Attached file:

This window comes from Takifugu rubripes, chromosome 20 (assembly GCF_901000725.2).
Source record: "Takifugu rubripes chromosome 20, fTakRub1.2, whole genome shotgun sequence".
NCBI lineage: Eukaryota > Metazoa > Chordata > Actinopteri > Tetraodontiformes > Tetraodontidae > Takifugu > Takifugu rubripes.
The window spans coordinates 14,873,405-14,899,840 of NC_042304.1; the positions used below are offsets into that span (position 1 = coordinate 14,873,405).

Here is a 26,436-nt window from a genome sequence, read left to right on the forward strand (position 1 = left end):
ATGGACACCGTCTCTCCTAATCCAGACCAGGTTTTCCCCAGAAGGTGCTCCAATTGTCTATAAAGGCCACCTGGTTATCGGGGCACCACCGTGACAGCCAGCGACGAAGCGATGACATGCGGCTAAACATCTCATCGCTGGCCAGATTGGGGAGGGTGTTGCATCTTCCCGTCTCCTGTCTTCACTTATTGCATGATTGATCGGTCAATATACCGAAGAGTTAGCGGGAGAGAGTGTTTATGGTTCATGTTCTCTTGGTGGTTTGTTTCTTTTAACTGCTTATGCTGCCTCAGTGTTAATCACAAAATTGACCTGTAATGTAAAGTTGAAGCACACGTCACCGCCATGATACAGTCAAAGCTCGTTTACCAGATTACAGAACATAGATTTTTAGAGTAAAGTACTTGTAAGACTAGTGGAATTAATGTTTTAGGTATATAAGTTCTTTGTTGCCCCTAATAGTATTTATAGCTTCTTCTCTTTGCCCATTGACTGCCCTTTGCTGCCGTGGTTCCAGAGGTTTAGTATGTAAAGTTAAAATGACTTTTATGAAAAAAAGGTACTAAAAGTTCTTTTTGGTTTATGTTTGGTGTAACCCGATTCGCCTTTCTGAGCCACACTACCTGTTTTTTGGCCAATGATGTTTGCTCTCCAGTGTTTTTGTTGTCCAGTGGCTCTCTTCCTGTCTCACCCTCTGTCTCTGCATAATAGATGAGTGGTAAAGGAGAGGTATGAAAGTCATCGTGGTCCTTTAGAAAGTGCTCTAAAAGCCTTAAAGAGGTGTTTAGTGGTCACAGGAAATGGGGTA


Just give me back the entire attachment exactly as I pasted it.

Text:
This window comes from Takifugu rubripes, chromosome 20 (assembly GCF_901000725.2).
Source record: "Takifugu rubripes chromosome 20, fTakRub1.2, whole genome shotgun sequence".
NCBI lineage: Eukaryota > Metazoa > Chordata > Actinopteri > Tetraodontiformes > Tetraodontidae > Takifugu > Takifugu rubripes.
The window spans coordinates 14,873,405-14,899,840 of NC_042304.1; the positions used below are offsets into that span (position 1 = coordinate 14,873,405).

Here is a 26,436-nt window from a genome sequence, read left to right on the forward strand (position 1 = left end):
ATGGACACCGTCTCTCCTAATCCAGACCAGGTTTTCCCCAGAAGGTGCTCCAATTGTCTATAAAGGCCACCTGGTTATCGGGGCACCACCGTGACAGCCAGCGACGAAGCGATGACATGCGGCTAAACATCTCATCGCTGGCCAGATTGGGGAGGGTGTTGCATCTTCCCGTCTCCTGTCTTCACTTATTGCATGATTGATCGGTCAATATACCGAAGAGTTAGCGGGAGAGAGTGTTTATGGTTCATGTTCTCTTGGTGGTTTGTTTCTTTTAACTGCTTATGCTGCCTCAGTGTTAATCACAAAATTGACCTGTAATGTAAAGTTGAAGCACACGTCACCGCCATGATACAGTCAAAGCTCGTTTACCAGATTACAGAACATAGATTTTTAGAGTAAAGTACTTGTAAGACTAGTGGAATTAATGTTTTAGGTATATAAGTTCTTTGTTGCCCCTAATAGTATTTATAGCTTCTTCTCTTTGCCCATTGACTGCCCTTTGCTGCCGTGGTTCCAGAGGTTTAGTATGTAAAGTTAAAATGACTTTTATGAAAAAAAGGTACTAAAAGTTCTTTTTGGTTTATGTTTGGTGTAACCCGATTCGCCTTTCTGAGCCACACTACCTGTTTTTTGGCCAATGATGTTTGCTCTCCAGTGTTTTTGTTGTCCAGTGGCTCTCTTCCTGTCTCACCCTCTGTCTCTGCATAATAGATGAGTGGTAAAGGAGAGGTATGAAAGTCATCGTGGTCCTTTAGAAAGTGCTCTAAAAGCCTTAAAGAGGTGTTTAGTGGTCACAGGAAATGGGGTA